Another release that looks interesting at first sight, and yet which, regrettably, turns out to disappoint. Initial impressions are not good: the booklet looks and feels as though it has been home-produced on a desktop printer, and the notes are very scant indeed. No recording location is given.
Rebecca Clarke’s Trio for Violin, Cello and Piano opens the disc. The string playing from Jacqueline Hartley and Martin Loveday is not especially well-unified – the attack and duration of notes have, perhaps, not been sufficiently considered. The pizzicato in the third movement Allegro vigoroso
has a slightly rough and harsh tone (especially in the violin); the intonation of the faster passages is sometimes slightly dodgy; and the tone is generally too thin – not robust enough for the music’s character, although I have to confess that I found the music also rather on the insipid side.
The ensuing John Ireland Phantasie in A minor didn’t fare much better - much more drive is needed at the opening; the Hartley Trio’s approach is far too literal and lacking in imagination and spirit. The balance is also rather poor – the cello sound muddy and obscured in the texture for much of the time when all three instruments are playing (and especially in forte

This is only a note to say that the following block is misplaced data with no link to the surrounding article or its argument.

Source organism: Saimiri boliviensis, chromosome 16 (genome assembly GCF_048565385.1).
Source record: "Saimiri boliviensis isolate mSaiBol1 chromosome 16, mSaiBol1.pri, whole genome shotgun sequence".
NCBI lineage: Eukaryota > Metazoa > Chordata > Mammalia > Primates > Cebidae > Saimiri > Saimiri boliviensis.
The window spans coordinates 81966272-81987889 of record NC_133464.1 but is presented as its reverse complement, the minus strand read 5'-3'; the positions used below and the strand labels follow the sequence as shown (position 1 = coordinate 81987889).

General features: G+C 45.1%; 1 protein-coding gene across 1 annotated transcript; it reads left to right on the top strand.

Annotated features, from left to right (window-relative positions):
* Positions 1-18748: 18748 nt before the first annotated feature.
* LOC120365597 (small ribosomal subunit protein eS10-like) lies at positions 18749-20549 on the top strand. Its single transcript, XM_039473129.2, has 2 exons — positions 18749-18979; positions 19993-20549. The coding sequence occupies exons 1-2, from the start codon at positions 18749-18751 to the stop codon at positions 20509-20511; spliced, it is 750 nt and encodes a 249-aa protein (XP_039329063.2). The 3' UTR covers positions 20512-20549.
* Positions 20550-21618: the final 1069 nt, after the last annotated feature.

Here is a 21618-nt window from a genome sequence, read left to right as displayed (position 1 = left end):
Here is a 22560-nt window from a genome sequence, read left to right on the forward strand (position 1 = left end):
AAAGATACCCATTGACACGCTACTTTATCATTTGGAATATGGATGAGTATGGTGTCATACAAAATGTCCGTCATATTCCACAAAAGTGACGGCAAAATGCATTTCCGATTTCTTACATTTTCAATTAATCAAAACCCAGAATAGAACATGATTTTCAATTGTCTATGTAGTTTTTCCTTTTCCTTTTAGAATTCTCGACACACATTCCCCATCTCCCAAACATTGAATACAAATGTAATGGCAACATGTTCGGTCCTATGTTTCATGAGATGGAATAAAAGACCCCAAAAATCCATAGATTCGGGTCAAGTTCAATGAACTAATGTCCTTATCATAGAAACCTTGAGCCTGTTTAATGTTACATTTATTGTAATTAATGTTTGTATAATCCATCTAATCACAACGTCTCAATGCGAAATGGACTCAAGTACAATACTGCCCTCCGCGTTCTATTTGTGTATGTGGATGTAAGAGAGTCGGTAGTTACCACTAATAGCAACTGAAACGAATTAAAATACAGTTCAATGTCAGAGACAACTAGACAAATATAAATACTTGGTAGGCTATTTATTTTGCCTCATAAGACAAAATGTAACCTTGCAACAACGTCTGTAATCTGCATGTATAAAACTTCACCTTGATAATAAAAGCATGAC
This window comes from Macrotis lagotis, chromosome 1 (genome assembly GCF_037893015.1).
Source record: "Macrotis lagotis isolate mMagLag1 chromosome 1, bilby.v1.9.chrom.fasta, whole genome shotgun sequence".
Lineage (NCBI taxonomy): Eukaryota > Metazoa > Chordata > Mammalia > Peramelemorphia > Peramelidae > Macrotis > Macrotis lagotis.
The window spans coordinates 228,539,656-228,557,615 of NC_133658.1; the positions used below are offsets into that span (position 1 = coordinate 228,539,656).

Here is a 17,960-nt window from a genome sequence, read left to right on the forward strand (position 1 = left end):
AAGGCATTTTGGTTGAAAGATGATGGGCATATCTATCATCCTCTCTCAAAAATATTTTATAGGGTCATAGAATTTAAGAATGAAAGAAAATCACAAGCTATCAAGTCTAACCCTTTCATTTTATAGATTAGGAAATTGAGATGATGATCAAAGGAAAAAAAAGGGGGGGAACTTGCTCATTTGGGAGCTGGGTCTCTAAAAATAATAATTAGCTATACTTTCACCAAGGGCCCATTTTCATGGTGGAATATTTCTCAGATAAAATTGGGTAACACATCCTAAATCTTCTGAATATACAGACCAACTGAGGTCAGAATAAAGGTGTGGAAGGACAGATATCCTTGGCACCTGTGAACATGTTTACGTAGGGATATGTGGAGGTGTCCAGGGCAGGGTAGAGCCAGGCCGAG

sections). I found the same problems of ensemble as in the Clarke Trio - the ends of phrases are particularly sloppy here.
Although the Frank Bridge Phantasie in C minor doesn’t have quite so many technical problems, it is nevertheless given a rather bland performance, with not enough drama or meaning in the phrases. The concluding Clarke Sonata for Viola and Piano with Philip Dukes accompanied by Sophia Rahman is altogether a more successful performance – the players achieve a good degree of unity between instruments; and capture a convincing sense of sweep and drive. The only two minor criticisms I have here are that the recorded sound of the viola is a shade edgy, and that the tempo in the second movement Vivace
sounds rather careful.
A shame, but this disc wouldn’t be one I would turn to for performances of any of these works.
For another perspective see review
by Rob Barnett